You would be forgiven for thinking that the prescription drug epidemic affects only the users themselves. Abusing medicines such as Vicodin and OxyContin—opiate drugs with chemical similarities to heroin—puts the users at significant risk, killing more Americans than heroin and cocaine combined in 2008; but using when you’re pregnant presents a whole new class of risks. Babies of opiate-using mothers can be born in withdrawal, their systems shocked by the abrupt withdrawal of substances, and research has revealed that this is happening more and more frequently in the United States. In fact, three times as many babies were born with neonatal abstinence syndrome (NAS) in 2009 than in 2000, reflecting the rapid rise in the prescription drug problem.
Lead researcher Dr. Stephen Patrick had noticed an increase in the number of babies with NAS at CS Mott Children’s Hospital at the University of Michigan, and set out to determine whether the numbers were also increasing across the country. The researchers looked at discharge records from 2000, 2003, 2006 and 2009 from a database of patients that covers 44 states and over 4,100 hospitals. When the researchers determined which of the births were associated with opiate use, they revealed some shocking statistics about the extent of the problem.
They found that the number of pregnant women abusing opiate medicines when the baby was being delivered was five times higher in 2009 than in 2000. In addition, the researchers found that the rates of illicit drug use during pregnancy were 16.2 percent of teens and 7.4 percent of adults. Generally speaking—and somewhat obviously—any drug use during pregnancy poses some risk to the infant since they’re getting small doses of anything the mother takes.
As you might expect with the increase in numbers of opiate-using mothers, the number of babies born with NAS has also increased significantly. The rate almost tripled over the experimental period, from 1.20 per 1,000 births up to 3.39 in 2009. This has a disturbing parallel with the numbers of overdose deaths from prescription painkillers since the 1990s, which has also increased three-fold. The problem can’t exist in a vacuum—related issues, like babies born with NAS, are bound to increase as well.
What Is NAS?
NAS is a condition that occurs when the baby becomes addicted to drugs along with the mother when it’s in the womb. It isn’t just opiate drugs that can lead to it: marijuana, benzodiazepines, cocaine, amphetamines and the use other substances can also result in NAS. The symptoms include excessive or high-pitched crying, fever, irritability, tremors, sweating, sleep problems and sneezing or a stuffy nose.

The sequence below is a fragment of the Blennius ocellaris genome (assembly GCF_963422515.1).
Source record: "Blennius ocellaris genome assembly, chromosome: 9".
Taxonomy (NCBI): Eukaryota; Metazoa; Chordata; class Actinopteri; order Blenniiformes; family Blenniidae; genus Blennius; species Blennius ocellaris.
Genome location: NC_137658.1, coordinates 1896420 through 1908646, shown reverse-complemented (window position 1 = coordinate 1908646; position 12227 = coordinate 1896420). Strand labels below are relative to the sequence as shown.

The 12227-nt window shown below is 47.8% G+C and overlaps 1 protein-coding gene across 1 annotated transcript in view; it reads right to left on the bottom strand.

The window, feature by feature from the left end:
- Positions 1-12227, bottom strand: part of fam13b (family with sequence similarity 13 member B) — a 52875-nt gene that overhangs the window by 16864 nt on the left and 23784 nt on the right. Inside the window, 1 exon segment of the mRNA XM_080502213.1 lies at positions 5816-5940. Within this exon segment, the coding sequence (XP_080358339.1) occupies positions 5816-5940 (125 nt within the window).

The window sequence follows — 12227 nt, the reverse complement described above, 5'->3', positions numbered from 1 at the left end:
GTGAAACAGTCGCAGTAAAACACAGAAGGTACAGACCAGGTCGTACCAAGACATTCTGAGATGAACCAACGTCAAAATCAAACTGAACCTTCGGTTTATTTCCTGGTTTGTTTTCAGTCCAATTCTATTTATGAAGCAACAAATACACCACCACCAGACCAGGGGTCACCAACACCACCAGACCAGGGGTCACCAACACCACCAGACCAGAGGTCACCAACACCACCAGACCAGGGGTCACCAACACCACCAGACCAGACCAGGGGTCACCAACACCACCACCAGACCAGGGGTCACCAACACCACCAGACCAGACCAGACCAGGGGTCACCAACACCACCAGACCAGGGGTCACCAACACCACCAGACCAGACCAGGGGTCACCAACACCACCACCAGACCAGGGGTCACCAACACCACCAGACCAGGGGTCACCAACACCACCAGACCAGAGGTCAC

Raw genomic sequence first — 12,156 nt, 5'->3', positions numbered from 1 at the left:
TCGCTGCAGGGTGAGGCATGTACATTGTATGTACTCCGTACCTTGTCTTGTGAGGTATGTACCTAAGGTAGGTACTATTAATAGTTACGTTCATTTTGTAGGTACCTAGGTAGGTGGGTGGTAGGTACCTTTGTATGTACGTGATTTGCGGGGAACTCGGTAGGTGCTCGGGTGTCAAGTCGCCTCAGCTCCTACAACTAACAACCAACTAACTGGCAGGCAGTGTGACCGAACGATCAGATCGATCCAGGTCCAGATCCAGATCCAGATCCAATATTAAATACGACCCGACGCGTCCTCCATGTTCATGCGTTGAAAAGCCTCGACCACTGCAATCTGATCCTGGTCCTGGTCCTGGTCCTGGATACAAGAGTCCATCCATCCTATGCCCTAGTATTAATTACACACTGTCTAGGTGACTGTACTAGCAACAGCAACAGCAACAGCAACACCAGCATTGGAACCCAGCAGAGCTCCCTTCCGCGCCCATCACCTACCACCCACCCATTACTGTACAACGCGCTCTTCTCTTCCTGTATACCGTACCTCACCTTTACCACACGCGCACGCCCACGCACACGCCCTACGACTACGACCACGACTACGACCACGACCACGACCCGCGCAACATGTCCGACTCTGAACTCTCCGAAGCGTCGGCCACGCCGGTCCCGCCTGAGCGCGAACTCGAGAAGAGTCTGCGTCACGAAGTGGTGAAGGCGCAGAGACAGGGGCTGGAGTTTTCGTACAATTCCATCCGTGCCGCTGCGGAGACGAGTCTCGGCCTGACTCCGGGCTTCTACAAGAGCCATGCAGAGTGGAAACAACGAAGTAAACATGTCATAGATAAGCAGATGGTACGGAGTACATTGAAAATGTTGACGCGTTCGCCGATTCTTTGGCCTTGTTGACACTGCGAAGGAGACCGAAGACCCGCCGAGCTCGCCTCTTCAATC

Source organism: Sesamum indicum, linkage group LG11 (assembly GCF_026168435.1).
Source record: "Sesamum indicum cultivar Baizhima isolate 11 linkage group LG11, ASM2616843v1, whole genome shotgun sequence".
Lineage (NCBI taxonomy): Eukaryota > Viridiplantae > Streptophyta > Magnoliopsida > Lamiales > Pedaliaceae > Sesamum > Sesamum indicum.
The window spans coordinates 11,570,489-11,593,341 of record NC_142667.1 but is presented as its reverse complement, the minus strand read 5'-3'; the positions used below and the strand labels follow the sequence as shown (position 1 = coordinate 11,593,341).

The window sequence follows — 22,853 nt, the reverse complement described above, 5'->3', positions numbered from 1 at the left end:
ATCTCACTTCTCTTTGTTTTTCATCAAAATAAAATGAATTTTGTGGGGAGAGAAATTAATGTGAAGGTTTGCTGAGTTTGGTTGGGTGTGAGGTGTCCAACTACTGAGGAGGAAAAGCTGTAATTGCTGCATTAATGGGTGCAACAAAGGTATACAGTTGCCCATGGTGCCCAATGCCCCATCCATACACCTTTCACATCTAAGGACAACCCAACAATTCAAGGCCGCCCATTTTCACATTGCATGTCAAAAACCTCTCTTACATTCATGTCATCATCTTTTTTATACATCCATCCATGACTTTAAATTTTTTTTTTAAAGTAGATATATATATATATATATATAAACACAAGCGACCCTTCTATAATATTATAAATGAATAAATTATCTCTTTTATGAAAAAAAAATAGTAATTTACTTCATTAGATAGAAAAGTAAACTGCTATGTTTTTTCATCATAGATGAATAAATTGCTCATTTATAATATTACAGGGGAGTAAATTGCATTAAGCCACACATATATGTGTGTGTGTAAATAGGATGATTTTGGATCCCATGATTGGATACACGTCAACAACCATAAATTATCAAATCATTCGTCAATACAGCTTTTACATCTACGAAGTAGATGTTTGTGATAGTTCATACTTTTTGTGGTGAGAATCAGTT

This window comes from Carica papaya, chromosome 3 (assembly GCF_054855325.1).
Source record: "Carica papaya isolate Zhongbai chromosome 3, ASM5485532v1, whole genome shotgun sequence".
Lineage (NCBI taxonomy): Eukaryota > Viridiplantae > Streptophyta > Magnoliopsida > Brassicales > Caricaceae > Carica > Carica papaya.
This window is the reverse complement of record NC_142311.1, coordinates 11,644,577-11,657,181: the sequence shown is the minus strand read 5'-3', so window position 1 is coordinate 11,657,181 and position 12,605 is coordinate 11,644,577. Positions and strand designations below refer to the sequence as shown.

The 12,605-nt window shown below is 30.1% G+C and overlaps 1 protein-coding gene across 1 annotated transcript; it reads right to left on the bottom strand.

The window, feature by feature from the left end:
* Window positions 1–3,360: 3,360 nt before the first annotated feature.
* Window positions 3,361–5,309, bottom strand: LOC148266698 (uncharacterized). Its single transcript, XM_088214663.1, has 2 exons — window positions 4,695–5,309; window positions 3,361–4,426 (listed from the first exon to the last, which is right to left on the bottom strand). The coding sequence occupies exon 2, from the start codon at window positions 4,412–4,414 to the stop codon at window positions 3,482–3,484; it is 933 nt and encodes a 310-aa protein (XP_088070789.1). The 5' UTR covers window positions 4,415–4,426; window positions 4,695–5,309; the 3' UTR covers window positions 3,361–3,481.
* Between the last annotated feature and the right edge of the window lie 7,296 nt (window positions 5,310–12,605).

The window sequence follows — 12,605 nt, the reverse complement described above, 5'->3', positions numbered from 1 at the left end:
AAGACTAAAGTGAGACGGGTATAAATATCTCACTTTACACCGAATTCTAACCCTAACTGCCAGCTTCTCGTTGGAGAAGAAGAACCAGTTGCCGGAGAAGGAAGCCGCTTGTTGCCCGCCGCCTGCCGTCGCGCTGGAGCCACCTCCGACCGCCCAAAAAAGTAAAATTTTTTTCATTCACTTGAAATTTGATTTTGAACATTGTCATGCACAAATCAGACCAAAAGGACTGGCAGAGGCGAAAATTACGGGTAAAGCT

The researchers also found that the babies born with NAS were over three times more likely to have respiratory problems and over twice as likely to have a low birth weight. Interestingly, they were also notably more likely to be covered by Medicaid, meaning that the issues were more common in low-income families.
Better Treatment or Prevention?
The researchers also looked at the average length of stay for the newborns with NAS, which they noted hasn’t decreased over the last decade. From their perspective, this represents an area in need of improvement for physicians. Since state Medicaid programs bear much of the brunt of the problem, there is a lot of motivation to improve care for opiate-addicted pregnant women. The researchers argue that since there are no standardized clinical guidelines for treatment of NAS, it is possible to improve care for the babies themselves, possibly using a combination of an opiate and another medicine such as clonidine, but breastfeeding can also help.
The other suggestion is to enroll opiate-addicted mothers in methadone programs or provide them with drugs such as buprenorphine, which is often used in cases of opiate addiction. If these interventions were successful, the numbers of babies born with NAS would decrease, rather than just the amount of time they have to spend in treatment as a result of it.